Class War: The Tipping Point of TippingS

Since this is my last weekend on the site until I return, begging for a job as James Del's assistant, I've invited some friends along. Maura Johnston used to write Idolator. She's been on the internet longer than you. Maura?

The lousy economy is making people act so strange! Or maybe "scarily hostile" is the better term? Especially in restaurants!

The latest example of people turning on each other because tensions are high and bank balances are low comes from deli enthusiast David Sax, who takes on the restaurant-industrial complex with a Times blog rant about how servers are really just asking for too much in tips these days. "David Sax... always tips 15 percent," his bio says. Shots fired?

Sax's plaint, in which he gets all huffy about restaurants adding gratuities onto big parties' bills and bartenders who pay out change in singles, resembles one of those "what's the deal with airplane food?" rants that are employed by your hackier comedians — although it's been brought into the 21st century with its cute Tea Party reference at the very end.

I'm a chronic overtipper, because as a music writer I know what it's like to have purse-string-clutchers consistently underappreciate what you do. So perhaps I'm not the most sympathetic audience to Sax's rant, even though he's clearly pitching it as some "smash the state" polemic designed to appeal to people like me — you know, the sort of young urban quasi-professional who's flush enough to afford a nice meal out now and then, yet broke enough to potentially get huffy when asked to lay out any sum larger than those presented by establishments' menus:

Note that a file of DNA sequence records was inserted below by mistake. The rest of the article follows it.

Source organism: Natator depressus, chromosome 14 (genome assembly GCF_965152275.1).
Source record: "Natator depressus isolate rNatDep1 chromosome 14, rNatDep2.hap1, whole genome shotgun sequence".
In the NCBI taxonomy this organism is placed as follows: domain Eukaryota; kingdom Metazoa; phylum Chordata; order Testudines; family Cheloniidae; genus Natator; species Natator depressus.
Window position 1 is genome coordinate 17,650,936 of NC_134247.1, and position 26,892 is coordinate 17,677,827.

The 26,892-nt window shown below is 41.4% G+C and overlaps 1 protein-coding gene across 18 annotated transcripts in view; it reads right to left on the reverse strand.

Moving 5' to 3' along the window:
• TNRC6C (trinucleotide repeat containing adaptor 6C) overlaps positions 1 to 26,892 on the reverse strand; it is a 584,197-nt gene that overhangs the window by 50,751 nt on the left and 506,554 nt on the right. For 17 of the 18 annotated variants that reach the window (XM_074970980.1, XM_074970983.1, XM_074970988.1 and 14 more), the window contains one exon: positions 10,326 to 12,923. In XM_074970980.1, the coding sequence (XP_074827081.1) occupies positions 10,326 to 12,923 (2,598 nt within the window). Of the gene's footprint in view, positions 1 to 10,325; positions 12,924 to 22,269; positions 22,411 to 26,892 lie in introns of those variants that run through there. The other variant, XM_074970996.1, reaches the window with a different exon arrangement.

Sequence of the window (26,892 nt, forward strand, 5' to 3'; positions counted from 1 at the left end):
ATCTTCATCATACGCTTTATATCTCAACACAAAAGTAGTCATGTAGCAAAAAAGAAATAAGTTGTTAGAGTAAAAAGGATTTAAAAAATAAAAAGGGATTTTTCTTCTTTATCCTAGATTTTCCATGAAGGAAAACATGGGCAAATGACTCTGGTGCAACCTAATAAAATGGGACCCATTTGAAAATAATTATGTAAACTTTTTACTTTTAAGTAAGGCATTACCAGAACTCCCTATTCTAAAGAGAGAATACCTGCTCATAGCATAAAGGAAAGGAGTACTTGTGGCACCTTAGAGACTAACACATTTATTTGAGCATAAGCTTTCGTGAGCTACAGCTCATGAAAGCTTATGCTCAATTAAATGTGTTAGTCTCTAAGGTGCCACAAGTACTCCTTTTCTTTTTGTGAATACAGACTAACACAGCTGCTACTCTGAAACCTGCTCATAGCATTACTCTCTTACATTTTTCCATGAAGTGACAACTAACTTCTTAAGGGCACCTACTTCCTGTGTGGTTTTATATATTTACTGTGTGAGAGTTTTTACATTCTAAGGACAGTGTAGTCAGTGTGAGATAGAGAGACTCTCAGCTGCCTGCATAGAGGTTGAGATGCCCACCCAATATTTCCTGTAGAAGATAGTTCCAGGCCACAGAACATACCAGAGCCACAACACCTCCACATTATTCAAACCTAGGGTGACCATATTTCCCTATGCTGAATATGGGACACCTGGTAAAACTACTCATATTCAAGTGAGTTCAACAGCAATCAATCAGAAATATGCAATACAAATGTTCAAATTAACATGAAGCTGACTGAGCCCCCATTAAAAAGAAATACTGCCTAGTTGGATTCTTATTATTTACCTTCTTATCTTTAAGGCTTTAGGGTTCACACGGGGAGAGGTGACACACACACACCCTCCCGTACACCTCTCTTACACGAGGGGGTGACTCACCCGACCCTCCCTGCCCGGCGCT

Yes, I know you're all underpaid. But guess what? So am I. When I get $500 for an article that I think is worth $1,000, you won't see me e-mail the editor, saying, "Just so you know, service isn't included." Do I ask you to come into my workplace and supplement my meager income? No, I don't.

Poor guy! It's a good thing he can still afford to go out to dinner — especially given all the cash he's sinking into his wedding.

Perhaps if Sax was as into upending the power structure as he claimed, he would have taken half a second to think about why the bartenders and cabbies he encounters might be more tense than usual these days. And he wouldn't have spent approximately 480 words of his post getting really mad at baristas and cab drivers who have done him wrong. And he wouldn't have left only the last half-paragraph for a mealy-mouthed "oh yeah, so maybe we should have that talk about upping the minimum wage for people who work at restaurants and bars" caveat!

Especially since, let's be frank, most of the people who he's pitching his argument to checked out after graf two, and headed straight to the comments to leave their two cents! (Or whatever 15 percent of the cost of reading Sax's piece might be.)

And was Sax's 520-word piece the $500 article that he thought was worth $1,000? If so, a) tacky; b) I clearly need to up my per-word rate for my splenetic, ill-informed rants from "buying my put-upon friends drinks while they're saddled with my presence at a bar" to something that provides me at least a sliver of income. But see, there I go, begrudging the money-making opportunities of others!

[Maura Johnston is, like, the nicest person evar. Ask her anything.]